Contending that the government has failed to prove a single allegation, Microsoft Corp. argued yesterday that the antitrust case against it is fatally undermined by both legal precedent and the realities of an ever-shifting technology market.

In an unyielding 70-page brief to Thomas Penfield Jackson, the federal judge overseeing the case, Microsoft jabbed at the Justice Department and the 19 states that have accused the company of illegally exploiting its dominant Windows operating system to bully rivals and take a leading share of the Internet browser market.

More gingerly, the company took issue with Jackson's findings of fact, issued in November. Saying that it "respectfully disagrees with many of the Court's findings of fact," Microsoft denied that it enjoyed monopoly power, claiming that it faces serious threats from rivals such as Apple Computer Inc. and the Unix and Linux operating systems, as well as from information appliances and wireless telephones that don't run Windows.

Those threats have yet to hurt Microsoft's bottom line. Through a coincidence of timing, the brief was submitted as Microsoft announced that quarterly profit had soared 22 percent on strong holiday sales of personal computers. Earnings rose to $2.44 billion, up from $1.98 billion during the same period last year, while revenue climbed to $6.11 billion, up from $5.2 billion. Beating estimates by 2 cents, the company earned 44 cents per share.

News of the earnings was released after the stock market closed. Shares of Microsoft rose $3.06 1/4, to $115.31 1/4, in trading yesterday.

Microsoft's brief is the first of two shots the company will have in shaping any conclusions of law Jackson might issue. Justice and the states have already submitted their brief, and in the coming weeks the two sides will have the chance to respond to each other's submissions. Oral arguments are scheduled for February, and Jackson is expected to offer his own conclusions in March. If the judge concludes that Microsoft broke the law, the remedy phase of the trial--when Microsoft's punishment is decided--is likely to take several more months, with a final ruling anticipated in June.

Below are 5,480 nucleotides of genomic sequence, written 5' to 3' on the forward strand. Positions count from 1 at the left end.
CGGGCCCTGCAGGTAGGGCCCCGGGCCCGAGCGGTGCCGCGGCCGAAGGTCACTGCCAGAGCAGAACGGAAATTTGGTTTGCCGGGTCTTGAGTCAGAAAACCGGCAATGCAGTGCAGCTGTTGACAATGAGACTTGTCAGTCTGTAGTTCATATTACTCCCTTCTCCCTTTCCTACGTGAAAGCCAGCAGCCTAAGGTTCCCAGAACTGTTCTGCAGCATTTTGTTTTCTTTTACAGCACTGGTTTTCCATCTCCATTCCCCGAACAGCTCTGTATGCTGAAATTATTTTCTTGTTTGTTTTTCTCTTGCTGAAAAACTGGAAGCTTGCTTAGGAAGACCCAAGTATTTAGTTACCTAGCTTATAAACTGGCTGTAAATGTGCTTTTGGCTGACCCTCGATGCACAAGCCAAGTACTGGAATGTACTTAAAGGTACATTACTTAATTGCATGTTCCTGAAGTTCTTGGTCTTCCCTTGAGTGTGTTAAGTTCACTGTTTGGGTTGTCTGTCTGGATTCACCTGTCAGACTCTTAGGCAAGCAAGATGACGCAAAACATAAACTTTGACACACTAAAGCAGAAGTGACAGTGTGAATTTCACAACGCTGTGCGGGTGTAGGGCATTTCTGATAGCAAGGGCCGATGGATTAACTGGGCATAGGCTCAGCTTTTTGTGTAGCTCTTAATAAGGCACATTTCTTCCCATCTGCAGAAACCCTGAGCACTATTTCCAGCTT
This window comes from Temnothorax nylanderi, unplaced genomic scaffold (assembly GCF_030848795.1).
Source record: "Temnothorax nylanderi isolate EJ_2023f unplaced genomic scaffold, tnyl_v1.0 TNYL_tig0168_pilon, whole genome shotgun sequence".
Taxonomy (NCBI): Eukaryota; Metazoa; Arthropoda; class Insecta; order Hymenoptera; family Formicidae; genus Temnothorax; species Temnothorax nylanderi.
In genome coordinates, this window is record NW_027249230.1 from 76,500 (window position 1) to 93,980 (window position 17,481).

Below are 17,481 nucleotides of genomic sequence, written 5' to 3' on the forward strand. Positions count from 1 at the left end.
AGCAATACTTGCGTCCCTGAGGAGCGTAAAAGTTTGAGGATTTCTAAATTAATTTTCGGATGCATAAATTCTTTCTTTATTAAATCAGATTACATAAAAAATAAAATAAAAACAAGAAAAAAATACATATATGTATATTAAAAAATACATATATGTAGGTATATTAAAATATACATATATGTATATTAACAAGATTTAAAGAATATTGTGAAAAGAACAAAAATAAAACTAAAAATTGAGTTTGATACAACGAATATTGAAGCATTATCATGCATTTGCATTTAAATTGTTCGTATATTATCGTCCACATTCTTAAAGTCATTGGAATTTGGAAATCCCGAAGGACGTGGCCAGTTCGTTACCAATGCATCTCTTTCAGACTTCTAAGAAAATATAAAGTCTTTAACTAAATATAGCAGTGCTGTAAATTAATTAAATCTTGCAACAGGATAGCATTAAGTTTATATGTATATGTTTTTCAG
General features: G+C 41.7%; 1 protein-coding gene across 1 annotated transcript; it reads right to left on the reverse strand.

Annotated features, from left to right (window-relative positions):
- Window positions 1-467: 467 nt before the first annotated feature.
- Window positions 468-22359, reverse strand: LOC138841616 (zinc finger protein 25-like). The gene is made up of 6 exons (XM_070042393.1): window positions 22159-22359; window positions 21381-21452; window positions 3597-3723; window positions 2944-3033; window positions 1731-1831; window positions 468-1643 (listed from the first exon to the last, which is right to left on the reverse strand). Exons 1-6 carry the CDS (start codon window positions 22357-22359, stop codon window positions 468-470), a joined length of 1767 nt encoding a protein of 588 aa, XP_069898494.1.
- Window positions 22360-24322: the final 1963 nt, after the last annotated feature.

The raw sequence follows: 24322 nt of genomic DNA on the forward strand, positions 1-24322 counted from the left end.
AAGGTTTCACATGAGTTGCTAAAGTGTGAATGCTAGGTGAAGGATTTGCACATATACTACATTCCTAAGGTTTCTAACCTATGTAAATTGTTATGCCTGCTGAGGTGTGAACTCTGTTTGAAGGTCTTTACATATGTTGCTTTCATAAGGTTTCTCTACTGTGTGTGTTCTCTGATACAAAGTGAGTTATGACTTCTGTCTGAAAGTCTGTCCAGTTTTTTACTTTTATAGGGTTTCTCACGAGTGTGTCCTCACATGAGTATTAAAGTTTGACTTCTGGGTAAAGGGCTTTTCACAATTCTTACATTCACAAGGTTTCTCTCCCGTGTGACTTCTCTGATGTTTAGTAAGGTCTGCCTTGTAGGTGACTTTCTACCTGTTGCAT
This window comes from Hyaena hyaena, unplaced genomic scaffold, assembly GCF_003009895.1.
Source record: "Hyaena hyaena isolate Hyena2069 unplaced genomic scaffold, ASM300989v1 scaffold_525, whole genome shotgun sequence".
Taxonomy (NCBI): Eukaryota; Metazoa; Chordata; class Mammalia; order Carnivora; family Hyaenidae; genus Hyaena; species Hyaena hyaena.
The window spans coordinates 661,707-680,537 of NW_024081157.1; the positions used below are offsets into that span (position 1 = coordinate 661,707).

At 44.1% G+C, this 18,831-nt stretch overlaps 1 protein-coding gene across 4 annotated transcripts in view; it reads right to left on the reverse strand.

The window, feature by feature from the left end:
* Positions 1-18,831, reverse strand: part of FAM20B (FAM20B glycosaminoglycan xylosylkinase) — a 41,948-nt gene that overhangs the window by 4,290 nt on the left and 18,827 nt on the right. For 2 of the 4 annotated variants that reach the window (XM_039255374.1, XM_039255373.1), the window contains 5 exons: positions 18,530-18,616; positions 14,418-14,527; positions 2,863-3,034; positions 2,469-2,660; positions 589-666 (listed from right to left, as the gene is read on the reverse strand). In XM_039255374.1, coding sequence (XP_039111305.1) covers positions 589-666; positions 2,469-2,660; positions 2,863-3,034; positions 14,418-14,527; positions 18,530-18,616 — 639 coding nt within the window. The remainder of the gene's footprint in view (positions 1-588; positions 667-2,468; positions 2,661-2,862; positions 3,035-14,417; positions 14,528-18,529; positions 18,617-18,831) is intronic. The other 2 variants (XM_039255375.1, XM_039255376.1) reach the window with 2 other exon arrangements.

Meanwhile, mediation talks are continuing in Chicago, where Judge Richard Posner is trying to nudge and guide the two sides to an out-of-court settlement. Expectations that Posner would succeed were greatly diminished last week after reports that Justice would seek to break Microsoft into three pieces, a remedy the company has flatly rejected.

In its brief yesterday, the company stated that the government has presented a case bereft of compelling evidence and riddled with flimsy legal logic. Justice never showed that the company "engaged in anti-competitive conduct that significantly contributed to the maintenance of an alleged monopoly in operating systems for Intel-compatible personal computers," Microsoft stated. Nor has the government demonstrated that Microsoft "had a specific intent to monopolize the purported market for Web browsing software," according to the brief.

An official at the Justice Department said yesterday that the Microsoft filing "ignores the court's findings of facts and distorts key legal precedents." The company's arguments would hand Microsoft "unlimited freedom to use its power to crush competition, harm consumers and stifle innovation," the official said.

Answering charges that it has unfairly blocked computer makers from modifying Windows, Microsoft pointed to a handful of previous copyright decisions, including a case involving the British comedy group Monty Python. In that matter--which revolved around ABC's efforts to edit three Monty Python skits--the federal appeals court stressed that "unauthorized editing" of a copyrighted product constitutes an infringement. Windows, the company argued, deserves similar protections.

With an artisan's care, Microsoft lifted favorable sentiments from Jackson's findings, a document considered a major setback for the company. For instance, the company quotes Jackson's finding that "Microsoft did not actually prevent users from obtaining and using" the Netscape Web browser, leaving out the next few words of the sentence: "(although they tried to do as much in 1995)."